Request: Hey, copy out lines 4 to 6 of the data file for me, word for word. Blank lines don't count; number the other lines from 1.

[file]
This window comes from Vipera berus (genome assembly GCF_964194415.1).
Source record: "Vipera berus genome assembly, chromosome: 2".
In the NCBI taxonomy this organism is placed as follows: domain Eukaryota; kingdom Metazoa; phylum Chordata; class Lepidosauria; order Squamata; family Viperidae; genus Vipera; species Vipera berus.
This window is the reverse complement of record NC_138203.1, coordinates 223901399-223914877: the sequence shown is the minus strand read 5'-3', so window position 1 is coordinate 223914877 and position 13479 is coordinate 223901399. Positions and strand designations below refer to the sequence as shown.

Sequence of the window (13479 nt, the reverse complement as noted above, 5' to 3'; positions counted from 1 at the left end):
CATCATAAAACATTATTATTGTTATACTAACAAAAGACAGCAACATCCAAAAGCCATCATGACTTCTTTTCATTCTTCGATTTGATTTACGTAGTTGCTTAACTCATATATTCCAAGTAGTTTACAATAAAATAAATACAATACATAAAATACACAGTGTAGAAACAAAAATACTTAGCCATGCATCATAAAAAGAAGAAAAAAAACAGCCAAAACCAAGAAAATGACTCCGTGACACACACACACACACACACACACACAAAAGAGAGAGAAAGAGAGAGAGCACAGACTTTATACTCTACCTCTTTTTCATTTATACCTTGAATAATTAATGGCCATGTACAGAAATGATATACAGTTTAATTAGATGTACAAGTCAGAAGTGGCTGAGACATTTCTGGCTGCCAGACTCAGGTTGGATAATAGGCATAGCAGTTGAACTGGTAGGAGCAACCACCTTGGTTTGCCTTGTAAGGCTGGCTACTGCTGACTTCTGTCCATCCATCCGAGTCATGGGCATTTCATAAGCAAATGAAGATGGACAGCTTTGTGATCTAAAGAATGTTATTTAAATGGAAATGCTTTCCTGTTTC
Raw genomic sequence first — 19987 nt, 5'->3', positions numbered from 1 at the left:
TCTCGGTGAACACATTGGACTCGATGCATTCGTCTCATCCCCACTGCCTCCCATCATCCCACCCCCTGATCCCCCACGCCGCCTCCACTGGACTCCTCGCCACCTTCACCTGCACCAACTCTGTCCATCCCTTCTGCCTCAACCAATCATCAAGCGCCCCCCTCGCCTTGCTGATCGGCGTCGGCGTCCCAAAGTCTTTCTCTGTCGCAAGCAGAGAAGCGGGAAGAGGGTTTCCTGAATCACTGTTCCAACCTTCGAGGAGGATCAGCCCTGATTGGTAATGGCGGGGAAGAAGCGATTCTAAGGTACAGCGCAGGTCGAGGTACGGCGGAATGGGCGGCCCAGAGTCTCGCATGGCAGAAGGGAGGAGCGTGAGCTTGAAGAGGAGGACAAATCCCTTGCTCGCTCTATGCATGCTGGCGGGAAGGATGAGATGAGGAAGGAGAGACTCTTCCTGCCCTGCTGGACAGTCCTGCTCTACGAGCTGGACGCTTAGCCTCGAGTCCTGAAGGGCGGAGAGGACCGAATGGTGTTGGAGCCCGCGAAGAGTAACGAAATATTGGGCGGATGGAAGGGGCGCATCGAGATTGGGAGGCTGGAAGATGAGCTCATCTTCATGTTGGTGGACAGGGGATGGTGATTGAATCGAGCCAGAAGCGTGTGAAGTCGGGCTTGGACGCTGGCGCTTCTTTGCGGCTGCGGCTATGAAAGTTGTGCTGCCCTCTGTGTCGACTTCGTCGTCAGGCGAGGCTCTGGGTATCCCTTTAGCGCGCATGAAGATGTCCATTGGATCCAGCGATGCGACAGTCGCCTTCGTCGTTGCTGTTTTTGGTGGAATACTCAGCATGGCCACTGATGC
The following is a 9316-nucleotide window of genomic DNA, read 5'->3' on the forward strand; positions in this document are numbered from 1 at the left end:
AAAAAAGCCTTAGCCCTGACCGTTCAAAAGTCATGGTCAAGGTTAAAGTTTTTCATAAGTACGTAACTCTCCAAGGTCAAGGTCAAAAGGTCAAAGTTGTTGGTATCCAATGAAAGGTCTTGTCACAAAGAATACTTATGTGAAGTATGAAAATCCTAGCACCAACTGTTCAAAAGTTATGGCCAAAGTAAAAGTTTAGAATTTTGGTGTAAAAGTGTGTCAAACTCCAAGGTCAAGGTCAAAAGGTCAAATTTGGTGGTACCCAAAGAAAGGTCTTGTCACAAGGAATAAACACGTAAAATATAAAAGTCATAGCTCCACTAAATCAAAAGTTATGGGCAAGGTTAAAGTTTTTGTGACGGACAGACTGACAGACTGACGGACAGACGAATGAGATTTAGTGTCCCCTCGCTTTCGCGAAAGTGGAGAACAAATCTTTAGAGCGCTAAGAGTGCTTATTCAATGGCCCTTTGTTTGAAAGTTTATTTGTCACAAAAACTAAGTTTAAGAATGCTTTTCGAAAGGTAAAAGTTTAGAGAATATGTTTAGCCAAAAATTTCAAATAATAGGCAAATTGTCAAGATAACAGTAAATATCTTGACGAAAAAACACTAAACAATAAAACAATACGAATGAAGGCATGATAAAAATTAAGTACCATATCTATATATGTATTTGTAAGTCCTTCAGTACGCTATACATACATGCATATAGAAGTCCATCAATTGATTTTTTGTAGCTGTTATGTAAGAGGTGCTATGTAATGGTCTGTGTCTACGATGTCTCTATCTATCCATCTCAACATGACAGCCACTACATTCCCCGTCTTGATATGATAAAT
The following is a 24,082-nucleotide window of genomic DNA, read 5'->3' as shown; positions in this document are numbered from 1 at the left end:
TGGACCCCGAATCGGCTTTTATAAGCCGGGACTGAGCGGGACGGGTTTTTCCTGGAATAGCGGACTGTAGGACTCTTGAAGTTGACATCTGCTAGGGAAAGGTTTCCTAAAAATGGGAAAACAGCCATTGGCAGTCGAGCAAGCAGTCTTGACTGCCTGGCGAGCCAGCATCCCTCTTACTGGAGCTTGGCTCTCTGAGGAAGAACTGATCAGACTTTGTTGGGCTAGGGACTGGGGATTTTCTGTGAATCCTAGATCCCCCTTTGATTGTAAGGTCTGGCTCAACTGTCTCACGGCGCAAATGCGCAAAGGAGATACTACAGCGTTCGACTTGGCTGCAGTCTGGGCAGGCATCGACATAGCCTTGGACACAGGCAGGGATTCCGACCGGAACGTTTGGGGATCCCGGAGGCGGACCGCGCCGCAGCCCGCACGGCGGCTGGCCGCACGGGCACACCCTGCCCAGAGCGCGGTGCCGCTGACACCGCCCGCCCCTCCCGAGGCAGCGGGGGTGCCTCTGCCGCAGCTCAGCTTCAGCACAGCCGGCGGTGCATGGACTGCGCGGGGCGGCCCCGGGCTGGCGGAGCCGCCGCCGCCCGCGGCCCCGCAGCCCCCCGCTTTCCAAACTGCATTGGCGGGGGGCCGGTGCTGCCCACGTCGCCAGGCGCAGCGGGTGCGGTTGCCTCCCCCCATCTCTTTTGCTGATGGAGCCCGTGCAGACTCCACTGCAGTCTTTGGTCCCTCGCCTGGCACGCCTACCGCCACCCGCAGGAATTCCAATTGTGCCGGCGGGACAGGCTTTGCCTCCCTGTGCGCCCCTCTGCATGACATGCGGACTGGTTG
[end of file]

This window is the reverse complement of record NC_138203.1, coordinates 223901399-223914877: the sequence shown is the minus strand read 5'-3', so window position 1 is coordinate 223914877 and position 13479 is coordinate 223901399. Positions and strand designations below refer to the sequence as shown.

Sequence of the window (13479 nt, the reverse complement as noted above, 5' to 3'; positions counted from 1 at the left end):
CATCATAAAACATTATTATTGTTATACTAACAAAAGACAGCAACATCCAAAAGCCATCATGACTTCTTTTCATTCTTCGATTTGATTTACGTAGTTGCTTAACTCATATATTCCAAGTAGTTTACAATAAAATAAATACAATACATAAAATACACAGTGTAGAAACAAAAATACTTAGCCATGCATCATAAAAAGAAGAAAAAAAACAGCCAAAACCAAGAAAATGACTCCGTGACACACACACACACACACACACACACAAAAGAGAGAGAAAGAGAGAGAGCACAGACTTTATACTCTACCTCTTTTTCATTTATACCTTGAATAATTAATGGCCATGTACAGAAATGATATACAGTTTAATTAGATGTACAAGTCAGAAGTGGCTGAGACATTTCTGGCTGCCAGACTCAGGTTGGATAATAGGCATAGCAGTTGAACTGGTAGGAGCAACCACCTTGGTTTGCCTTGTAAGGCTGGCTACTGCTGACTTCTGTCCATCCATCCGAGTCATGGGCATTTCATAAGCAAATGAAGATGGACAGCTTTGTGATCTAAAGAATGTTATTTAAATGGAAATGCTTTCCTGTTTC